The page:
The Veterans Health Administration's claims about delays in care endured by veterans--and their deadly consequences--was "misleading" and contained inaccuracies, according to a new report by the VA's Office of Inspector General (OIG).
Last spring a CNN report about care delays at the Phoenix Veterans Affairs facility led to a nationwide scandal affecting tens of thousands of veterans and revealed that facilities kept secret wait lists to conceal their shortfalls. The scandal, which took down VA Secretary Eric Shinseki, deepened with accusations of retaliation against whistleblowers, all the while igniting a political firestorm.
The OIG produced its latest report to verify the claims made in a VHA fact sheet released in April, claiming that only 76 veterans suffered serious harm and 23 died while waiting months or years for care since 1999. The OIG found the following issues with these claims:
- The VHA fact sheet said it reviewed cases going back to 1999, but facilities actually reviewed cases only going back to 2007.
- The VHA may have either overstated or understated the number of deaths caused by the delays, and in one case attributed to the wrong facility an "institutional disclosure" of a delay causing severe harm.
- The VHA doesn't support the fact sheet's claim that the "vast majority" of unresolved requests for care from veterans were due to records issues instead of actual treatment delays. On the contrary, the OIG noted that most staff at VA facilities it consulted believed the unresolved cases were due to true treatment delays.
VHA leadership also repeated the claims made in the fact sheet in multiple briefings before Congress as well as in statements to the media, the OIG report states.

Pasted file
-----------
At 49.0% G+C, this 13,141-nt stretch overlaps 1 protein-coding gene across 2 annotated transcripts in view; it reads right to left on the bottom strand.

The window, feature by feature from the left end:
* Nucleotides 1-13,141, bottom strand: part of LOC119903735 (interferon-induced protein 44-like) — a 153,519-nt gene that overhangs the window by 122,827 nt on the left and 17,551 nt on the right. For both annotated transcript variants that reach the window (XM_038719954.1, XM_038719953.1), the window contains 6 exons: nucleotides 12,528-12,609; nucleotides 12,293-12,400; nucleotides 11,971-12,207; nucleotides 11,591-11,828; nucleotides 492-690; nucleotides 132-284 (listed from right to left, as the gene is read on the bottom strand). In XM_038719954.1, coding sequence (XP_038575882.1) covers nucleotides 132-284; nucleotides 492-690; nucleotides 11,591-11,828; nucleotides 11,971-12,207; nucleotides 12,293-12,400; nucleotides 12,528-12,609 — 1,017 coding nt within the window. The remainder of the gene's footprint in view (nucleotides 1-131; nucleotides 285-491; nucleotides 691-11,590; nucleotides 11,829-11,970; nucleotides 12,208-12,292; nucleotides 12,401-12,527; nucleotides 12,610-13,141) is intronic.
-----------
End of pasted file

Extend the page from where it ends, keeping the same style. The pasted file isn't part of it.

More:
"VA's statistics regarding the number of veterans harmed by department delays in care are almost certainly wildly inaccurate and we may never know the actual number of veterans affected by gaps in the VA system that existed for years," Rep. Jeff Miller (R-Fla.), chairman of the House Committee on Veterans Affairs, said in a statement in response to the OIG report, CNN reported.
Though it is charged with monitoring the VHA, the VA's OIG itself has come under fire amid claims of bias in its report issued in August that found no evidence that care delays at the embattled Phoenix VA directly resulted in patient deaths, FierceHealthcare previously reported.
Nevertheless, investigations into VA facilities are unlikely to end anytime soon, as the OIG's report recommends that the Interim Under Secretary for Health "conduct a systematic assessment" of the processes each VA medical facility used to address unresolved requests for care as well as ensure patients actually receive treatment if the investigation proves processes were subpar.